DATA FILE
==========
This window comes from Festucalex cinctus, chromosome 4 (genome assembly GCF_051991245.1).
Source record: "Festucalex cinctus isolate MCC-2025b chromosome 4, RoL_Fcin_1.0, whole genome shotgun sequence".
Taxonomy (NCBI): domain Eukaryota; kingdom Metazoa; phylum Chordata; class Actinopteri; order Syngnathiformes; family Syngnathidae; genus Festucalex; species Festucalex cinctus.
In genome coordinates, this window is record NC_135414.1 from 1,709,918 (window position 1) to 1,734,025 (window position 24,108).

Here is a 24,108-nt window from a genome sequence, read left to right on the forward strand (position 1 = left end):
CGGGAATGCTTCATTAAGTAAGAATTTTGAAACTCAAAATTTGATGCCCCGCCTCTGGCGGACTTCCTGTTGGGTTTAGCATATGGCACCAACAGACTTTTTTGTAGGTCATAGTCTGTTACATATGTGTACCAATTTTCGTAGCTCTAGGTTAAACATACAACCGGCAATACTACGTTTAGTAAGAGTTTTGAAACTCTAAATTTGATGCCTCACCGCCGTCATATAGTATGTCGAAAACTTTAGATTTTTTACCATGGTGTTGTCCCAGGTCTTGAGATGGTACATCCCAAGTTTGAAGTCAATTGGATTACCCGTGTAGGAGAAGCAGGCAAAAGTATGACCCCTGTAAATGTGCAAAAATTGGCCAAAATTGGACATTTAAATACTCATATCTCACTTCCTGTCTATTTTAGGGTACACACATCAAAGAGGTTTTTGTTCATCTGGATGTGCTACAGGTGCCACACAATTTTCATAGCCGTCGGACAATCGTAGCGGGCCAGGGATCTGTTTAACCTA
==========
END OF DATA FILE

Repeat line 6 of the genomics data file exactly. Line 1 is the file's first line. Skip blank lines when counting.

CGGGAATGCTTCATTAAGTAAGAATTTTGAAACTCAAAATTTGATGCCCCGCCTCTGGCGGACTTCCTGTTGGGTTTAGCATATGGCACCAACAGACTTTTTTGTAGGTCATAGTCTGTTACATATGTGTACCAATTTTCGTAGCTCTAGGTTAAACATACAACCGGCAATACTACGTTTAGTAAGAGTTTTGAAACTCTAAATTTGATGCCTCACCGCCGTCATATAGTATGTCGAAAACTTTAGATTTTTTACCATGGTGTTGTCCCAGGTCTTGAGATGGTACATCCCAAGTTTGAAGTCAATTGGATTACCCGTGTAGGAGAAGCAGGCAAAAGTATGACCCCTGTAAATGTGCAAAAATTGGCCAAAATTGGACATTTAAATACTCATATCTCACTTCCTGTCTATTTTAGGGTACACACATCAAAGAGGTTTTTGTTCATCTGGATGTGCTACAGGTGCCACACAATTTTCATAGCCGTCGGACAATCGTAGCGGGCCAGGGATCTGTTTAACCTA